Being at such a strategic location, it has long been a target, or a prize, of states with imperial ambitions. The city was historically an Iranian city, and its first intensive settlement in the 800s BCE was Persian. The city’s modern name came into use during the 500s CE, when the city was re-established by the Sassanid dynasty of Persia. In 654 CE, Derbent came under the hands of the Arabs. They called the city Bab al-Abwab, or “the Gate of Gates”, signifying its strategic importance. The Arabs transformed the city into an important administrative center and introduced Islam to the area. After the Arabs, the region came under the Armenians who established a kingdom there which lasted until the Mongol invasion in the early 1200s. After the Mongols, Derbent changed hands relatively quickly, given its history, coming under the rule of the Shirvanshahs (a dynasty in modern Azerbaijan), the Iranians and the Ottomans before finally being ceded to the Russian Empire as part of the end of the Russo-Persian War.

“Swallow-Tailed Hawk.” It is plate 72 from John James Audubon's famous work of natural history "The Birds of America," which contained just over 700 North American birds. Aududon based his work on detailed studies of birds, both dead and alive, in their natural habitats. And every depiction is life-sized! This plate is actually pretty big, at 20 inches by 27 inches (53 x 69 cm). Courtesy of the Walters Art Museum.

The First Female War Correspondent

Margaret Full was a well-educated native of Massachusetts in the early 1800s. Born in 1810, she joined the New York Tribune as its literary critic in her early 30s and quickly amassed a following. She became something of a celebrity in her native New England, and was popular enough that she became the first woman allowed access to the library at Harvard College! (Which says more about Harvard than about Full, unfortunately.) She argued for equal access to education for women, prison reform, and the abolition of slavery.  Her views ended up in a book, "Woman in the Nineteenth Century" in 1845.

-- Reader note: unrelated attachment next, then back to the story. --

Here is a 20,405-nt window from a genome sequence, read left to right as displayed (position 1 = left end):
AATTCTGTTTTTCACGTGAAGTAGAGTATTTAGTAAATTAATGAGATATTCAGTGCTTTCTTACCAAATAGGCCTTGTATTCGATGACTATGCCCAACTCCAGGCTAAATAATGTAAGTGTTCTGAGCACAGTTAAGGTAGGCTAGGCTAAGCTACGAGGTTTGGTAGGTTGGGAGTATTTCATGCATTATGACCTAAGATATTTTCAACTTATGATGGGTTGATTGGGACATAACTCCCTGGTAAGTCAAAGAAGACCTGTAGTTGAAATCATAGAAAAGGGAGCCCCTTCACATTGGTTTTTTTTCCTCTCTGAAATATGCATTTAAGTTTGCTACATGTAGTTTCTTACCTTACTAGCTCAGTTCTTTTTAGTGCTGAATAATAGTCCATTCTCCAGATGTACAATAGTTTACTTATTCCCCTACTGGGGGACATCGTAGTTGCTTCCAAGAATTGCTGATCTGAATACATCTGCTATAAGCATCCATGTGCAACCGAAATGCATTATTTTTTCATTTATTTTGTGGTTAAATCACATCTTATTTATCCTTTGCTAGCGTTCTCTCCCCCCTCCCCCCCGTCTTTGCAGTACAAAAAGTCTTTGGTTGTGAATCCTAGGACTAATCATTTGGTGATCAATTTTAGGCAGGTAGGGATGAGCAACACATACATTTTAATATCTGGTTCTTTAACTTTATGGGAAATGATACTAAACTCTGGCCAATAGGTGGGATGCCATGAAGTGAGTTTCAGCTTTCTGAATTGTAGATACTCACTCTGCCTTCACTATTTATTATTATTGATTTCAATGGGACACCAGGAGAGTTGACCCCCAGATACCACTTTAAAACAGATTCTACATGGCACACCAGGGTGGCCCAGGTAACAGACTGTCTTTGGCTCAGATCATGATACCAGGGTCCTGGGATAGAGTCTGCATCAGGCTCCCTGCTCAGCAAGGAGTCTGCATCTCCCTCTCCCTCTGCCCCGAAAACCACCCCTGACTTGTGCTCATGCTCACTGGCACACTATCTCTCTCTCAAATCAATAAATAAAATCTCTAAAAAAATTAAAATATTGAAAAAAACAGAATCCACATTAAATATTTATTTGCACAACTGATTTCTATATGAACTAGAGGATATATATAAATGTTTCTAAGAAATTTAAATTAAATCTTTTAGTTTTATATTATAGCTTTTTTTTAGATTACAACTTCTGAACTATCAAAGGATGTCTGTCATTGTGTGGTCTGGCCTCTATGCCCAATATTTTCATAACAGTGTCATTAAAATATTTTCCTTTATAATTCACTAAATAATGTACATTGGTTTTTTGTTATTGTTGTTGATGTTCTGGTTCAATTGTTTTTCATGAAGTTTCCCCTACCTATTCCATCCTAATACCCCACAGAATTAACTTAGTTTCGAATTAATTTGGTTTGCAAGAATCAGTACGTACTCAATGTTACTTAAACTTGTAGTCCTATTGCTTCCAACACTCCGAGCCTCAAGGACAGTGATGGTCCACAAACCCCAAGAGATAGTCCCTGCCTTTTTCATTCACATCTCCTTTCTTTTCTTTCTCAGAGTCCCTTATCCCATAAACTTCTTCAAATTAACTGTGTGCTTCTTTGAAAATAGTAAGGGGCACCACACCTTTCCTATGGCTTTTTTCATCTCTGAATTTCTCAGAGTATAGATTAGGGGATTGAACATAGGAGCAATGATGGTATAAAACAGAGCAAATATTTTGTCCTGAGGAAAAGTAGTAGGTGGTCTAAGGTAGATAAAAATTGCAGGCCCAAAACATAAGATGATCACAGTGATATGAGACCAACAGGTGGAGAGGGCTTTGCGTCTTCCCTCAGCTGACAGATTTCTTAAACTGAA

One year later, the New York Times sent Fuller to Europe as its first female correspondent, for her to cover the democratic revolution in Italy led by Giuseppe Mazzini. There, she fell in love with revolutionary Giovanni Ossoli, giving birth to their child -- scandalously without marrying Ossoli. The three were en route back to America in 1850 when their ship foundered off Fire Island, New York, drowning all three. Her friend, writer Henry David Thoreau, searched the beach for Fuller's personal effects but none were ever found.

That's A New Level Of Famous

Victor Hugo was a star in his own lifetime. To such a degree that they renamed a street in Paris for him -- while he still lived there. Such idolatry was usually reserved for those who had already died. Instead, many fans took great delight in writing letters to the author, addressed "Victor Hugo, en son avenue, Paris." So, in English: "Victor Hugo, His Avenue, Paris."

Where are Witches?

A belief in witches -- and consequently witch-hunts -- have been found in every single inhabited continent of the world, and most of the peoples who have lived on it. But belief in witches is not entirely universal: the largest witch-free area is Siberia, covering about a third of the northern hemisphere, and the ancient Egyptians were notable for their lack of belief of witchcraft and embracing magic, instead of fearing magic.

  • 1
  • 2
  • 3
  • >
  • Leave us a message

    HISTORICAL NON-FICTION

    By Lillian Audette

    This blog is a collection of the interesting, the weird, and sometimes the need-to-know about history, culled from around the internet. It has pictures, it has quotes, it occasionally has my own opinions on things. If you want to know more about anything posted, follow the link at the "source" on the bottom of each post. And if you really like my work, buy me a coffee or become a patron!

    Website design and coding by the Amalgama

    About us X